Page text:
Kuala Lumpur, Malaysia – A new nationwide survey of Malaysia by the International Republican Institute’s (IRI) Center for Insights in Survey Research reveals optimism about the country’s democracy mixed with anxiety over some democratic institutions.
“Although Malaysians are very confident in their democracy, this is tempered by concerns about the integrity of political parties and processes,” said IRI Regional Director for Asia Johanna Kao. “Political parties in particular must revitalize their outreach efforts to ensure that citizens – especially young Malaysians – have faith in their ability to deliver on the country’s democratic promise.”
According to the poll, 74 percent of Malaysians are either “very” (29 percent) or “somewhat” (45 percent) satisfied with the way democracy is developing in their country, and 79 percent believe ordinary people are likely to influence decision-making. The survey also reflects widespread intent to participate in the electoral process, with 90 percent of Malaysians either “very” (62 percent) or “somewhat” (28 percent) likely to vote in the next general election. However, 78 percent of citizens also believe Malaysia’s political party choices are “too limited,” and majorities in all age groups want to see “new political forces” in future elections.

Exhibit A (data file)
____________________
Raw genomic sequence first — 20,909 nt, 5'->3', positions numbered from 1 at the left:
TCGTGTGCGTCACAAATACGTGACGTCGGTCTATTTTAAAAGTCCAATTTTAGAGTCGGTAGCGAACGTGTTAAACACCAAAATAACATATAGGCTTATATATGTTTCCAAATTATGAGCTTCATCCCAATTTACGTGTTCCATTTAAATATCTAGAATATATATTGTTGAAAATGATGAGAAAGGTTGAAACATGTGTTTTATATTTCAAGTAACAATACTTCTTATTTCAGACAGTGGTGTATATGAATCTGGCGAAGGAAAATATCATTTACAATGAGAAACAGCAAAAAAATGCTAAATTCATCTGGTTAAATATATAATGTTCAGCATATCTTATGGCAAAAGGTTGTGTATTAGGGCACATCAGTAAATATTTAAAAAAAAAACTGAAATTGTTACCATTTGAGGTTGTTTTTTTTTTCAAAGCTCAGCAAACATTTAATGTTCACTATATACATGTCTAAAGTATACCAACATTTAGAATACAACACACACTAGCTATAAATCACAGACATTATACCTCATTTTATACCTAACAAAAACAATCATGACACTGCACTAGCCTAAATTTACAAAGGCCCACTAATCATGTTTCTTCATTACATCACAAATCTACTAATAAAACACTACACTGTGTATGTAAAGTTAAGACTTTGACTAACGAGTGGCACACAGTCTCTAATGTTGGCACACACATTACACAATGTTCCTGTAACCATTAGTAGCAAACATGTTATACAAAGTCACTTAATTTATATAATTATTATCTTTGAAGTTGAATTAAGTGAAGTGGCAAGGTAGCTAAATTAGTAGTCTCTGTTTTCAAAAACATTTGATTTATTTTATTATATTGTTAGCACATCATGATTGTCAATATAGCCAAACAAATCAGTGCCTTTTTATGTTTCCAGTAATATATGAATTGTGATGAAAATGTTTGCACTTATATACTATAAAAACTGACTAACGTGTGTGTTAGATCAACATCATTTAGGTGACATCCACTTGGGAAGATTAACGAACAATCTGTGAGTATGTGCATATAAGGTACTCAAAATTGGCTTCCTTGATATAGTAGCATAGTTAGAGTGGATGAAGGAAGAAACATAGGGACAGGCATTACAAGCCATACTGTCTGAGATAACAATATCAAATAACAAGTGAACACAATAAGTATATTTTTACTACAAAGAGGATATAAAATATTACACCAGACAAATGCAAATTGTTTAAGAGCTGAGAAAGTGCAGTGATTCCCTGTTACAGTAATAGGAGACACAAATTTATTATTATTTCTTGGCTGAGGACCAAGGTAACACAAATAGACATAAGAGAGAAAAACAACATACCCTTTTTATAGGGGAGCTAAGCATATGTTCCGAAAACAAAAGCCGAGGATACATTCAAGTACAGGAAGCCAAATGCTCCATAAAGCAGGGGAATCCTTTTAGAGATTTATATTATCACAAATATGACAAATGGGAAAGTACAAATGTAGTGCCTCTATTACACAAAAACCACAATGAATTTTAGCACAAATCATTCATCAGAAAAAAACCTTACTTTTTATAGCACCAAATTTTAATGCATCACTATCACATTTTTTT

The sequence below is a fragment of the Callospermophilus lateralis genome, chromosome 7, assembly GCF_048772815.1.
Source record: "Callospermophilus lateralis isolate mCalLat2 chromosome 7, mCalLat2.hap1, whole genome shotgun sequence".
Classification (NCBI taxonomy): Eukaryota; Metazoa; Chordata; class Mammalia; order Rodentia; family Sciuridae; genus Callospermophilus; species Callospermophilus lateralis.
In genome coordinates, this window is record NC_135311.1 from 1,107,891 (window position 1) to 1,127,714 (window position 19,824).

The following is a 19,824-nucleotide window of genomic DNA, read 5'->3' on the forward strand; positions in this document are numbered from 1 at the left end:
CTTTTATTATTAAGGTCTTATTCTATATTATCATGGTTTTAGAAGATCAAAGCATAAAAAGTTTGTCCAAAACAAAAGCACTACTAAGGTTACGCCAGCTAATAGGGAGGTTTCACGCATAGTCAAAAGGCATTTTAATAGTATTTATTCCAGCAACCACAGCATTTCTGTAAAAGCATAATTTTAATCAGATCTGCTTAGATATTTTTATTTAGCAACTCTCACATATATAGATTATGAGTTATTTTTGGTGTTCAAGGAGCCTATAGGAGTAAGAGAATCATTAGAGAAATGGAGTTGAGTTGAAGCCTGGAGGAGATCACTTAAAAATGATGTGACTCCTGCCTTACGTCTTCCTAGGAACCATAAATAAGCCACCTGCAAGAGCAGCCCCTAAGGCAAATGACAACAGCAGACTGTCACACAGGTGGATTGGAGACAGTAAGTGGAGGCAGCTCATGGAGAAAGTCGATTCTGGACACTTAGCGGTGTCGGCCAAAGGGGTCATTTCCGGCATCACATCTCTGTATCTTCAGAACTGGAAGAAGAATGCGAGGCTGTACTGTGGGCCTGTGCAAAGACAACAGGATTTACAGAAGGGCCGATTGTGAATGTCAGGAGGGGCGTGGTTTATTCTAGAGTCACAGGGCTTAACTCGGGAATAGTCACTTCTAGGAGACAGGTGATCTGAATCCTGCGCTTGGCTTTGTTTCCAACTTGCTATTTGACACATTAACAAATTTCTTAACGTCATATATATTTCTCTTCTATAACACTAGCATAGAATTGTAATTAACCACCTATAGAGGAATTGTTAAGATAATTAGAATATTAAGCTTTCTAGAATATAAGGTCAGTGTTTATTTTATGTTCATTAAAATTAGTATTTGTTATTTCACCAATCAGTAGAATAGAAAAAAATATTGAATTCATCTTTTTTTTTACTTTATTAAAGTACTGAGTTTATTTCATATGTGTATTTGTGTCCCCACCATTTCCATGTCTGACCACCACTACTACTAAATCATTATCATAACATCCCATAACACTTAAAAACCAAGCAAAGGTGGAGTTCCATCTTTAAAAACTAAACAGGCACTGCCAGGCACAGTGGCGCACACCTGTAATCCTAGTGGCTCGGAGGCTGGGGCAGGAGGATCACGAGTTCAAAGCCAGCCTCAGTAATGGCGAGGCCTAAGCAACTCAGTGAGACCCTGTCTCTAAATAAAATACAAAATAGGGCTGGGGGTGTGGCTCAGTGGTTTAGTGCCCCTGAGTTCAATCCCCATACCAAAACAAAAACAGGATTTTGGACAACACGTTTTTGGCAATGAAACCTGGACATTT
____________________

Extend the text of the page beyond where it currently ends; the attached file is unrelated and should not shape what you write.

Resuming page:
Compared to other age groups, young Malaysians, aged 18 to 35, (77 percent) are the most satisfied with their country’s democratic development, but more than half (51 percent) “have some concerns about the freedom of the electoral process and the safety of ballot boxes.” Despite their anxiety, 91 percent of young people in Malaysia believe that the country is headed in the right direction.
The survey was conducted on behalf of IRI’s Center for Insights in Survey Research by Central Force, in collaboration with Designs, Data, Decisions (D3) and under the supervision of Redstone Scientific, between June 4 and June 15, 2020. Data was collected through a computer-assisted telephone interviewing survey using dual-frame (landline and mobile) Random-Digit-Dialing. The sample consists of 1,207 respondents aged 18+ and the data was weighted for state, gender, age, ethnicity and urbanity. The margin of error does not exceed 3.9 percent at the 95 percent confidence level, and the response rate was 14.1 percent.